Creativity Needed in the Wine Industry

Anecdotal evidence points to the existence of a large number of wine estates in and around Stellenbosch that are in the market. Apparently one of the main reasons for this supply, and it is not only in the region of Stellenbosch, is the lack of business performance.

In talks with some of the experts of the South African wine industry, and also based upon a cursory analysis of the industry, it appears that very little innovation is taking place in the industry. Some of the areas that do, however, exhibit a measure of creativity, are as follows:

  • Creativity in the vineyards. Some estates are planting vines close to one another, and doing their utmost to ensure higher yields whilst maintaining high quality. The days of playing quality against quantity are long gone! Yet, a large number of wine estates still cling to this out-dated mode of thinking! Here we find that it is typically wine-makers that tend to support this point. One the other hand, the wine estate owners, some of whom are astute businessmen, would like to push the quantity and quality argument. But how do they argue against their guru’s in the winery!
  • Creativity in the winery. Some estates are experimenting with new techniques and new blends. Others are experimenting with new bottling, using PET bottles, etc. Amongst others, we have a coffee-aroma pinotage! Some have radically cleaned up their labels and simplified their offering, as well as restructuring their wine ranges on offer. Old and tired names such as “Such and Such Reserve” have been replaced by interesting names with a story!
  • Creativity with business models. A number of estates have ventured into providing restaurant services, event management, and accommodation. If you are not yet in these areas, you are not being creative when you do move into them, but are playing catch-up – a dangerous position to be in! In addition to these, others have diversified their products to not only provide wine, but other fruit products as well.
  • Creativity in dealing with global challenges such as global warming and corporate social responsibility. A number of wine estates are doing well in dealing with sustainability issues such as managing scarce resources such as water, and with creating and tapping into alternative sources of energy. Others are going out of their way to deal with their carbon footprint, recognizing the importance of this issue. Then there are those who been creative in making important contributions to addressing the need for accommodation and education in society! Some of the players have also made important contributions towards safeguarding nature through setting aside land to protect indigenous plant species.
  • Creativity in marketing. A number of wine estates have started to tap into social media to raise the awareness and build their brand. Twitter, Facebook, Pinterest, and Instagram are being used to put the brand out there. Other attempts include tapping into social events such as music and art festivals to create awareness.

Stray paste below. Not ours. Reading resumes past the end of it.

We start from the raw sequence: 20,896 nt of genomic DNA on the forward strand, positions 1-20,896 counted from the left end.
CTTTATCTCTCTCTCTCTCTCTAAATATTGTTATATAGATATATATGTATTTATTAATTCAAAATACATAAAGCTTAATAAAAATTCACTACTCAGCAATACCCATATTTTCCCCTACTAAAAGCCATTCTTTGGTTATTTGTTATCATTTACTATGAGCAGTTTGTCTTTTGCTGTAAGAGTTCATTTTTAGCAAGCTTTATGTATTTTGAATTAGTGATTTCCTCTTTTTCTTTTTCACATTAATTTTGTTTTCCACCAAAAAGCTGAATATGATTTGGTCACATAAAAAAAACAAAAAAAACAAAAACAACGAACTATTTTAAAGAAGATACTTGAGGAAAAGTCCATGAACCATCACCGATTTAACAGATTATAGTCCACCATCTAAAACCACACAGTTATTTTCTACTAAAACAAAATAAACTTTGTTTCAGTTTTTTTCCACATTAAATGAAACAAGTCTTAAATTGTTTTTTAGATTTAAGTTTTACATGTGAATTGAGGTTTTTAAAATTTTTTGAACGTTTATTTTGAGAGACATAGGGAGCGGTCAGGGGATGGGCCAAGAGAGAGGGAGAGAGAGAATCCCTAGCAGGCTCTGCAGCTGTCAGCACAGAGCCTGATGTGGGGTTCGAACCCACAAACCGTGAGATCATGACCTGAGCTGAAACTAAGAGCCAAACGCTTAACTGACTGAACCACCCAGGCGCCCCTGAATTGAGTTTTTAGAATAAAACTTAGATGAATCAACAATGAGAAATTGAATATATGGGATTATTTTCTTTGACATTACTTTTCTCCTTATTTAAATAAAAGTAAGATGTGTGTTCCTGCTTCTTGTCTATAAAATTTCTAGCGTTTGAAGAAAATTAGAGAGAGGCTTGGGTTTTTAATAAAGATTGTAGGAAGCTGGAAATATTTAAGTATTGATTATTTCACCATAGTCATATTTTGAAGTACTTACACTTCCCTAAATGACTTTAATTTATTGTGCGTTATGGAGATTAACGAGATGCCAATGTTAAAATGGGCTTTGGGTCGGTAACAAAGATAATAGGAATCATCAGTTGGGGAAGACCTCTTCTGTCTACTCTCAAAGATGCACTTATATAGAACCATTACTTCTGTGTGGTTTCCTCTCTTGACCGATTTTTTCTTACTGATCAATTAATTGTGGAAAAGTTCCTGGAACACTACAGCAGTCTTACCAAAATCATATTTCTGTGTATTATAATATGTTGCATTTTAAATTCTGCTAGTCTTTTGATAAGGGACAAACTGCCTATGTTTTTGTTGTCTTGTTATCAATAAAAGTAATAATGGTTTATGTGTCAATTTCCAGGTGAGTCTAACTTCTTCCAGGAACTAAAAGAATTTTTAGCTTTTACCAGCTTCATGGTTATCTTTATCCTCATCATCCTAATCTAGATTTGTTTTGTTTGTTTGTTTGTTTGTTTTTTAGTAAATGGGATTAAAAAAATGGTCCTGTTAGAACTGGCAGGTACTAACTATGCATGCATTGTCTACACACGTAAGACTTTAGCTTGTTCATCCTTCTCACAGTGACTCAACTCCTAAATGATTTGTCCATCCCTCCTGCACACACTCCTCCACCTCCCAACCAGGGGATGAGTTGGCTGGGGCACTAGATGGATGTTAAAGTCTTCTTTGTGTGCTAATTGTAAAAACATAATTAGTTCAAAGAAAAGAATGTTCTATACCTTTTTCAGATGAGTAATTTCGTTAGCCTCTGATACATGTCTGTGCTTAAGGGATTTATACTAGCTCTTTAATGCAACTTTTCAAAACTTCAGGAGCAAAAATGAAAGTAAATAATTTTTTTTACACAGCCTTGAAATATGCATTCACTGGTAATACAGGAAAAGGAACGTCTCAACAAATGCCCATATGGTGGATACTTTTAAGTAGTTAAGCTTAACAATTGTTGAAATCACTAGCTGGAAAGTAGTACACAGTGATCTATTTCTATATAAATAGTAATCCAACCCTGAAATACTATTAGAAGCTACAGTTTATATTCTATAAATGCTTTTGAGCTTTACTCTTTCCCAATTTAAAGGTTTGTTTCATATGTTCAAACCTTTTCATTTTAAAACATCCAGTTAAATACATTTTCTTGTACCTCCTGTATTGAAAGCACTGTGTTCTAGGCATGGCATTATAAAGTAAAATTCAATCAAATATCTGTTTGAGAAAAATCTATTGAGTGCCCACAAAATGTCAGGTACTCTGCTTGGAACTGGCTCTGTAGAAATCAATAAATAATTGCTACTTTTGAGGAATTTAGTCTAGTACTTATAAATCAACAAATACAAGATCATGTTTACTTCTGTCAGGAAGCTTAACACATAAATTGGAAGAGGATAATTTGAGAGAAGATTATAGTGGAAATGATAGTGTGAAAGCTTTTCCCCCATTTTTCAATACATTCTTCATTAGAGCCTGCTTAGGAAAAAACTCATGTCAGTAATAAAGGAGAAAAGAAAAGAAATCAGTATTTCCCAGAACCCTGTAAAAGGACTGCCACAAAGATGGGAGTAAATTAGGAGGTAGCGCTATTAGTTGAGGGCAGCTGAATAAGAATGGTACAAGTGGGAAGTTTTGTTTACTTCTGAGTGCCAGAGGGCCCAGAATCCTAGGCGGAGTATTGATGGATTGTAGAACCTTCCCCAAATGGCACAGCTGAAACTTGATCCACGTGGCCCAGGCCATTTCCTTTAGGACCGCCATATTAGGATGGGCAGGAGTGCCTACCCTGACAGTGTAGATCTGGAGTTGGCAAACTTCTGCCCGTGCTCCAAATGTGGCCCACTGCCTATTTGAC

The question that goes begging is that if wine estates are doing all of this, why is the wine industry in trouble? The reality is that far too few wine estates are being creative.  Most of them are “doing more of the same!” And as Einstein states, “doing the same things and expecting different results, is the definition of insanity!”

More creativity is needed in the following areas:

  • Route to market. What do the wine estates need to do to get their wines to the end customer in a way that suites the end customer, without creating channel conflict? How do you circumvent the large retailers such as Tesco, Sainsbury, Shoprite, and Pick ‘n Pay, who all have considerable channel power, without getting killed in the process?
  • How do you get more people to drink wine instead of drinking beer, AFB’s and spirits? How do you get people between the age of 20 and 30 to drink wine? How do we get a much larger percentage of the growing black middle class to drink wine?
  • How does the wine industry deal with issues such as poverty and an image of the exploitation of labour?
  • How do we deal with the issues of global warming? Some experts are worried about the areas in which we would need to plant future vineyards. Will the Western Cape still be the site for vineyards 30 to 50 years from now? What do we need to do with this?
  • How do we brand South African wines abroad in the face of strong competition from wineries in the USA and Chile, to name but two countries? How do we position ourselves as a great source of high quality wine that is also good value for money?

It is also important to not only focus on incremental innovation, or even strategic innovation. The real successful wineries would be those that come up with forms of disruptive innovation, where the competitors are made irrelevant by means of truly out-of-the-box moves!

This is by no means a complete list of the challenges the South African wine industry faces. We do need, however, to be creative in our approach towards solving these and other problems we face. More of the same just doesn’t cut it anymore!

(This article has also been publised on the Somersault website:


You may also like...